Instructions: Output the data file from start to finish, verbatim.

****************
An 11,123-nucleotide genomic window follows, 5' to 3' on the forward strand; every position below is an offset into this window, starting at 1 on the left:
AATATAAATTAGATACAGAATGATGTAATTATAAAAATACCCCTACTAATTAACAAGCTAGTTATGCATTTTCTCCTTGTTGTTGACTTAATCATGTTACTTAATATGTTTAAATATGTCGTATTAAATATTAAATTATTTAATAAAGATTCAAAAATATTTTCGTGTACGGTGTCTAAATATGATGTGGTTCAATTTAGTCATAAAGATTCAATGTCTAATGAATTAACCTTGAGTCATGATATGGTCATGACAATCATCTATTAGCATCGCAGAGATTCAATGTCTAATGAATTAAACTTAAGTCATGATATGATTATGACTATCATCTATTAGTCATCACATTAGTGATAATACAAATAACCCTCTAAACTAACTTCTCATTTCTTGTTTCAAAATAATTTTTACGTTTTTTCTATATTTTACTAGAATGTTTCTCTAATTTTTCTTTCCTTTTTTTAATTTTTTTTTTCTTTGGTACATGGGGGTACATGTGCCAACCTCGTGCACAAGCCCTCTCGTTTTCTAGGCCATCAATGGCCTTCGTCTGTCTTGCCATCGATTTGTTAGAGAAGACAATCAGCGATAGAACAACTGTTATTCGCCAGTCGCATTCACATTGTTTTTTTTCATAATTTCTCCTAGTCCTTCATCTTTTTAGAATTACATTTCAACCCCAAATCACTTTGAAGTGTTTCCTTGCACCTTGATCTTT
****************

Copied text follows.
An 11,123-nucleotide genomic window follows, 5' to 3' on the forward strand; every position below is an offset into this window, starting at 1 on the left:
AATATAAATTAGATACAGAATGATGTAATTATAAAAATACCCCTACTAATTAACAAGCTAGTTATGCATTTTCTCCTTGTTGTTGACTTAATCATGTTACTTAATATGTTTAAATATGTCGTATTAAATATTAAATTATTTAATAAAGATTCAAAAATATTTTCGTGTACGGTGTCTAAATATGATGTGGTTCAATTTAGTCATAAAGATTCAATGTCTAATGAATTAACCTTGAGTCATGATATGGTCATGACAATCATCTATTAGCATCGCAGAGATTCAATGTCTAATGAATTAAACTTAAGTCATGATATGATTATGACTATCATCTATTAGTCATCACATTAGTGATAATACAAATAACCCTCTAAACTAACTTCTCATTTCTTGTTTCAAAATAATTTTTACGTTTTTTCTATATTTTACTAGAATGTTTCTCTAATTTTTCTTTCCTTTTTTTAATTTTTTTTTTCTTTGGTACATGGGGGTACATGTGCCAACCTCGTGCACAAGCCCTCTCGTTTTCTAGGCCATCAATGGCCTTCGTCTGTCTTGCCATCGATTTGTTAGAGAAGACAATCAGCGATAGAACAACTGTTATTCGCCAGTCGCATTCACATTGTTTTTTTTCATAATTTCTCCTAGTCCTTCATCTTTTTAGAATTACATTTCAACCCCAAATCACTTTGAAGTGTTTCCTTGCACCTTGATCTTT